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[ri-zoom] /rɪˈzum/
verb (used with object), resumed, resuming.
to take up or go on with again after interruption; continue:
to resume a journey.
to take or occupy again:
to resume one's seat.
to take or assume use or practice of again:
to resume her maiden name.
to take back:
to resume the title to a property.
verb (used without object), resumed, resuming.
to go on or continue after interruption:
The dancing is about to resume.
to begin again.
Origin of resume1
late Middle English
1375-1425; late Middle English resumen (< Middle French resumer) < Latin resūmere to take back, take again, equivalent to re- re- + sūmere to take (see consume)
Related forms
resumable, adjective
resumer, noun
unresumed, adjective Unabridged
Based on the Random House Dictionary, © Random House, Inc. 2015.
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Examples from the Web for resumed
Contemporary Examples
Historical Examples
  • “It was too touching, too mournful to be endured,” resumed Monsieur Pascal.

    The Hour and the Man Harriet Martineau
  • He sat down, rather discontented, and resumed the current of his reflections.

    Brave and Bold Horatio Alger
  • The camp was broken up in haste and apprehension, and the march resumed.

    The Lily and the Totem William Gilmore Simms
  • "I told your father that this morning," and he resumed his writing.

    Brave and Bold Horatio Alger
  • "Allow me to ask a question or two, then," resumed the lawyer.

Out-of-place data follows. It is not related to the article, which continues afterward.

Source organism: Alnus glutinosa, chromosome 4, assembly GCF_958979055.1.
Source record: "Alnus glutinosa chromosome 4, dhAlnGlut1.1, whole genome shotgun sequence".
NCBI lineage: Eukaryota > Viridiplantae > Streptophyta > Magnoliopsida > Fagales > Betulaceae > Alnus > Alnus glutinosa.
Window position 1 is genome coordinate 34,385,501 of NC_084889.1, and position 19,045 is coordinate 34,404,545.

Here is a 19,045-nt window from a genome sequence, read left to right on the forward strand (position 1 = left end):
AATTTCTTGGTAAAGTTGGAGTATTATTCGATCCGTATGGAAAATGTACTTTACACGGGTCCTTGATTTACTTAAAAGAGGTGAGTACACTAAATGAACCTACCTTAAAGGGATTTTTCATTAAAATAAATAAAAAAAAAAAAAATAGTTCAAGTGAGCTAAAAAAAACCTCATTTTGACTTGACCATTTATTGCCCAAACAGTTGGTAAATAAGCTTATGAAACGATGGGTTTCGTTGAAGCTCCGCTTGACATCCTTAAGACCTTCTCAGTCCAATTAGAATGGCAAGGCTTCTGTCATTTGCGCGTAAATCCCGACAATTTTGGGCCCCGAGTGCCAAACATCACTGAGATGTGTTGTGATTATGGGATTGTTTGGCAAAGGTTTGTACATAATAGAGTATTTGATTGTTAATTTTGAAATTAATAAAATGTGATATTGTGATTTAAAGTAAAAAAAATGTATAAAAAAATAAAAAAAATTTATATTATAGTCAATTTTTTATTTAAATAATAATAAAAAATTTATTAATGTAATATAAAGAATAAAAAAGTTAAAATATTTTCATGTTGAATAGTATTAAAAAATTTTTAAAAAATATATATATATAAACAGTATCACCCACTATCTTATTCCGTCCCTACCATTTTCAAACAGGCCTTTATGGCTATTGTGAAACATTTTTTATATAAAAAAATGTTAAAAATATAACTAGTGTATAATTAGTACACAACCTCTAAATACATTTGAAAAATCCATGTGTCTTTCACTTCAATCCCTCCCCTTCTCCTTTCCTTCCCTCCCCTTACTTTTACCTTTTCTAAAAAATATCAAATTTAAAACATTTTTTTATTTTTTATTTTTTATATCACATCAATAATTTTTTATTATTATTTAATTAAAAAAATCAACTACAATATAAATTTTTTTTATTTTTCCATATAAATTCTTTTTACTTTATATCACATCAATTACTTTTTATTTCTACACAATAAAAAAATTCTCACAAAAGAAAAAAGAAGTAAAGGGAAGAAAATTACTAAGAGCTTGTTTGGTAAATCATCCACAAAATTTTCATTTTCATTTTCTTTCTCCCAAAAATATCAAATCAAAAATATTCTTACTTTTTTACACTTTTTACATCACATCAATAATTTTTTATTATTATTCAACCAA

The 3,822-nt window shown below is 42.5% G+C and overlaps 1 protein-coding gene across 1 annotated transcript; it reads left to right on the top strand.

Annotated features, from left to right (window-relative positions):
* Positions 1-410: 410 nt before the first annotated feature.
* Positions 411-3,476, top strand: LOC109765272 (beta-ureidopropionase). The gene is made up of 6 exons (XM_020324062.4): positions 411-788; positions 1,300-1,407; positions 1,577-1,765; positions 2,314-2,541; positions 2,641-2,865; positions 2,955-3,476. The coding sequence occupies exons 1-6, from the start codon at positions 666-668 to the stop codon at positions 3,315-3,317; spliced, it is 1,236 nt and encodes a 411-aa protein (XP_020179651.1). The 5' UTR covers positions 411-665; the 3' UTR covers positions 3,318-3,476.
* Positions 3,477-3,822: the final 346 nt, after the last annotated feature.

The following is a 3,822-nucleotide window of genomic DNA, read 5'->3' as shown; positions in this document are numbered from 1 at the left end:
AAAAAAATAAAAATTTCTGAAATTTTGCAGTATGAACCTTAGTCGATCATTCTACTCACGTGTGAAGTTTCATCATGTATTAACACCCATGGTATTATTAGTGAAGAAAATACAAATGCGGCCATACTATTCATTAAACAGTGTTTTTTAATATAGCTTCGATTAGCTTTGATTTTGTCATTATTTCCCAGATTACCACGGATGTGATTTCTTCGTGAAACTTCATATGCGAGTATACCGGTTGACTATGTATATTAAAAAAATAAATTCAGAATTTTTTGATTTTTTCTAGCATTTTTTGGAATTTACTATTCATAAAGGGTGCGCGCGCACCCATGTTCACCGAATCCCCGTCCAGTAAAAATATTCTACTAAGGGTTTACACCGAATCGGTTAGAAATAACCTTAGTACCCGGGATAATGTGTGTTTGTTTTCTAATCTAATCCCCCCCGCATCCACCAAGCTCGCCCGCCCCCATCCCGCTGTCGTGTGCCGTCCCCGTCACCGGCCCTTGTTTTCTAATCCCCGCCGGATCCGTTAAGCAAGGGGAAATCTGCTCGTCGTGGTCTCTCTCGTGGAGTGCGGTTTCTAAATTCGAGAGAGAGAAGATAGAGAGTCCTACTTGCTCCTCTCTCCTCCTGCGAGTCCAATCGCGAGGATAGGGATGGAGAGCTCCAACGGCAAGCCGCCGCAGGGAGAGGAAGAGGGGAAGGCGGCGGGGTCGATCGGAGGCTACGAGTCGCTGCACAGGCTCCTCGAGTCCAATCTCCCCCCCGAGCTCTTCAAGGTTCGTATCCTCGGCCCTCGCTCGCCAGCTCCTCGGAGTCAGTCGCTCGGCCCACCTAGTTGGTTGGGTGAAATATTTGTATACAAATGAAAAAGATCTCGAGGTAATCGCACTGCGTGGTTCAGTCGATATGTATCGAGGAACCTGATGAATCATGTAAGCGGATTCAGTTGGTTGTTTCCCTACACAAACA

The Mysteries of London, v. 1/4 George W. M. Reynolds
British Dictionary definitions for resumed


to begin again or go on with (something adjourned or interrupted)
(transitive) to occupy again, take back, or recover: to resume one's seat, to resume possession
(transitive) to assume (a title, office, etc) again: to resume the presidency
(archaic) to summarize; make a résumé of
Derived Forms
resumable, adjective
resumer, noun
Word Origin
C15: from Latin resūmere to take up again, from re- + sūmere to take up


a short descriptive summary, as of events
(US & Canadian) another name for curriculum vitae
Word Origin
C19: from French, from résumer to resume
Collins English Dictionary - Complete & Unabridged 2012 Digital Edition
© William Collins Sons & Co. Ltd. 1979, 1986 © HarperCollins
Publishers 1998, 2000, 2003, 2005, 2006, 2007, 2009, 2012
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Word Origin and History for resumed



early 15c., "to regain, take back;" mid-15c., "recommence, continue, begin again after interruption," from Middle French resumer (14c.) and directly from Latin resumere "take again, take up again, assume again," from re- "again" (see re-) + sumere "take up" (cf. assume). Meaning "begin again" is mid-15c. Intransitive sense "proceed after interruption" is from 1802. Related: Resumed; resuming.


also résumé, 1804, "a summary," from French résumé, noun use of past participle of Middle French resumer "to sum up," from Latin resumere (see resume (v.)). Meaning "biographical summary of a person's career" is 1940s.

Online Etymology Dictionary, © 2010 Douglas Harper
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